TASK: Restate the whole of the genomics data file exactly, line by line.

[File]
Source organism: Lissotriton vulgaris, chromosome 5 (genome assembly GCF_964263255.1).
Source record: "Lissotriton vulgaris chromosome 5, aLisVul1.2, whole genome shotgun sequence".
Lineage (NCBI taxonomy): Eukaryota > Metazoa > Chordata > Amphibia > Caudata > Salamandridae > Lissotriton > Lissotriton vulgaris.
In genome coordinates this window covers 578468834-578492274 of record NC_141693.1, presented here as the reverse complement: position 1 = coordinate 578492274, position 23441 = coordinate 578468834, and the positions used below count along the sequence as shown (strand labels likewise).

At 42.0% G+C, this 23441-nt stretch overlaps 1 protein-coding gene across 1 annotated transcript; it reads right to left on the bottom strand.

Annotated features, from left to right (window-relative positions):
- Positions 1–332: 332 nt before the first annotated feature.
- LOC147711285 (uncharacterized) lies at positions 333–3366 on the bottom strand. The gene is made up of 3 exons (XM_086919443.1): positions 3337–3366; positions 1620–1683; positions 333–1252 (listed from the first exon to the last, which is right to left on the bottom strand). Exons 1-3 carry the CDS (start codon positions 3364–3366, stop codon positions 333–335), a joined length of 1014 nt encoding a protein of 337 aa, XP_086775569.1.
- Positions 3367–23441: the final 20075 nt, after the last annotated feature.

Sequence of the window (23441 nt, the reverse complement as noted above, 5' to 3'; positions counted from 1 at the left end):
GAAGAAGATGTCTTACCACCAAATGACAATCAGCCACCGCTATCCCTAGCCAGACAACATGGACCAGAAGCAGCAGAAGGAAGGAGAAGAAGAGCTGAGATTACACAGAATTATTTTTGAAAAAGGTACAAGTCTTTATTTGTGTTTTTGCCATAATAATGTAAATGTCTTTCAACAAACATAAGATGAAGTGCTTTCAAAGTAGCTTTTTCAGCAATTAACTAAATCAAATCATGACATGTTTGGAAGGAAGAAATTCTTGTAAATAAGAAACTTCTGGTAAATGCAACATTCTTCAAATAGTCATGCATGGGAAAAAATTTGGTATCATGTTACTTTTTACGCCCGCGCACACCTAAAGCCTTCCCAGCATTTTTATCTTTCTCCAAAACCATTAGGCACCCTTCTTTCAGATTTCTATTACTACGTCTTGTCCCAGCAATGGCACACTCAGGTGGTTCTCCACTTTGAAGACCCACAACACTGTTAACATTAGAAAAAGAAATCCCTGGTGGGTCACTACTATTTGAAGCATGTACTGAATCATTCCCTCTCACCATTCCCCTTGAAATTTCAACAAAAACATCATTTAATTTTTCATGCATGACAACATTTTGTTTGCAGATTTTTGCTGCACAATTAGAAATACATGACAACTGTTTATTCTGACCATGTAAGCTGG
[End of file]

Source organism: Lissotriton vulgaris, chromosome 5 (genome assembly GCF_964263255.1).
Source record: "Lissotriton vulgaris chromosome 5, aLisVul1.2, whole genome shotgun sequence".
Lineage (NCBI taxonomy): Eukaryota > Metazoa > Chordata > Amphibia > Caudata > Salamandridae > Lissotriton > Lissotriton vulgaris.
In genome coordinates this window covers 578468834-578492274 of record NC_141693.1, presented here as the reverse complement: position 1 = coordinate 578492274, position 23441 = coordinate 578468834, and the positions used below count along the sequence as shown (strand labels likewise).

At 42.0% G+C, this 23441-nt stretch overlaps 1 protein-coding gene across 1 annotated transcript; it reads right to left on the bottom strand.

Annotated features, from left to right (window-relative positions):
- Positions 1–332: 332 nt before the first annotated feature.
- LOC147711285 (uncharacterized) lies at positions 333–3366 on the bottom strand. The gene is made up of 3 exons (XM_086919443.1): positions 3337–3366; positions 1620–1683; positions 333–1252 (listed from the first exon to the last, which is right to left on the bottom strand). Exons 1-3 carry the CDS (start codon positions 3364–3366, stop codon positions 333–335), a joined length of 1014 nt encoding a protein of 337 aa, XP_086775569.1.
- Positions 3367–23441: the final 20075 nt, after the last annotated feature.

Sequence of the window (23441 nt, the reverse complement as noted above, 5' to 3'; positions counted from 1 at the left end):
GAAGAAGATGTCTTACCACCAAATGACAATCAGCCACCGCTATCCCTAGCCAGACAACATGGACCAGAAGCAGCAGAAGGAAGGAGAAGAAGAGCTGAGATTACACAGAATTATTTTTGAAAAAGGTACAAGTCTTTATTTGTGTTTTTGCCATAATAATGTAAATGTCTTTCAACAAACATAAGATGAAGTGCTTTCAAAGTAGCTTTTTCAGCAATTAACTAAATCAAATCATGACATGTTTGGAAGGAAGAAATTCTTGTAAATAAGAAACTTCTGGTAAATGCAACATTCTTCAAATAGTCATGCATGGGAAAAAATTTGGTATCATGTTACTTTTTACGCCCGCGCACACCTAAAGCCTTCCCAGCATTTTTATCTTTCTCCAAAACCATTAGGCACCCTTCTTTCAGATTTCTATTACTACGTCTTGTCCCAGCAATGGCACACTCAGGTGGTTCTCCACTTTGAAGACCCACAACACTGTTAACATTAGAAAAAGAAATCCCTGGTGGGTCACTACTATTTGAAGCATGTACTGAATCATTCCCTCTCACCATTCCCCTTGAAATTTCAACAAAAACATCATTTAATTTTTCATGCATGACAACATTTTGTTTGCAGATTTTTGCTGCACAATTAGAAATACATGACAACTGTTTATTCTGACCATGTAAGCTGG